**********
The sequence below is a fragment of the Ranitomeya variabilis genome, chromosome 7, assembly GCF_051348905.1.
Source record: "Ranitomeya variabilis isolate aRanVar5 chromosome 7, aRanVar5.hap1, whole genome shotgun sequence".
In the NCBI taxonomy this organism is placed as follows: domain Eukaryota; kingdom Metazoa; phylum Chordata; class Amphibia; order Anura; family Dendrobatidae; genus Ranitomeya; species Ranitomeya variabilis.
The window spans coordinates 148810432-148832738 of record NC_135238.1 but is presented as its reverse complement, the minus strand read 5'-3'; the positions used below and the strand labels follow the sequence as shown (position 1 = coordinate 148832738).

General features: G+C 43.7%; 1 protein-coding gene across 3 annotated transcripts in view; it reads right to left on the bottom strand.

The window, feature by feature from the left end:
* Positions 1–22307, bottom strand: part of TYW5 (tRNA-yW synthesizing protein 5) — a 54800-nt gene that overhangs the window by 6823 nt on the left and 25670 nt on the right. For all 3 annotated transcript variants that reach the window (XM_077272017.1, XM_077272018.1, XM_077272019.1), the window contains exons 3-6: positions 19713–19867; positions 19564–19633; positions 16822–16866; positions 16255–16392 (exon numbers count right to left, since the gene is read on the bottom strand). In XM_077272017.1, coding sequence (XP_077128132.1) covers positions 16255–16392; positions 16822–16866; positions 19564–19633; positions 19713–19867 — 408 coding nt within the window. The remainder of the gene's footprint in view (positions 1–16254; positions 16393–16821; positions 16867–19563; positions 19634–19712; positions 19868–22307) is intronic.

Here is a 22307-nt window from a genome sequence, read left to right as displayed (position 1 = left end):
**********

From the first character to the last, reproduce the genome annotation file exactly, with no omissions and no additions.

The sequence below is a fragment of the Ranitomeya variabilis genome, chromosome 7, assembly GCF_051348905.1.
Source record: "Ranitomeya variabilis isolate aRanVar5 chromosome 7, aRanVar5.hap1, whole genome shotgun sequence".
In the NCBI taxonomy this organism is placed as follows: domain Eukaryota; kingdom Metazoa; phylum Chordata; class Amphibia; order Anura; family Dendrobatidae; genus Ranitomeya; species Ranitomeya variabilis.
The window spans coordinates 148810432-148832738 of record NC_135238.1 but is presented as its reverse complement, the minus strand read 5'-3'; the positions used below and the strand labels follow the sequence as shown (position 1 = coordinate 148832738).

General features: G+C 43.7%; 1 protein-coding gene across 3 annotated transcripts in view; it reads right to left on the bottom strand.

The window, feature by feature from the left end:
* Positions 1–22307, bottom strand: part of TYW5 (tRNA-yW synthesizing protein 5) — a 54800-nt gene that overhangs the window by 6823 nt on the left and 25670 nt on the right. For all 3 annotated transcript variants that reach the window (XM_077272017.1, XM_077272018.1, XM_077272019.1), the window contains exons 3-6: positions 19713–19867; positions 19564–19633; positions 16822–16866; positions 16255–16392 (exon numbers count right to left, since the gene is read on the bottom strand). In XM_077272017.1, coding sequence (XP_077128132.1) covers positions 16255–16392; positions 16822–16866; positions 19564–19633; positions 19713–19867 — 408 coding nt within the window. The remainder of the gene's footprint in view (positions 1–16254; positions 16393–16821; positions 16867–19563; positions 19634–19712; positions 19868–22307) is intronic.

Here is a 22307-nt window from a genome sequence, read left to right as displayed (position 1 = left end):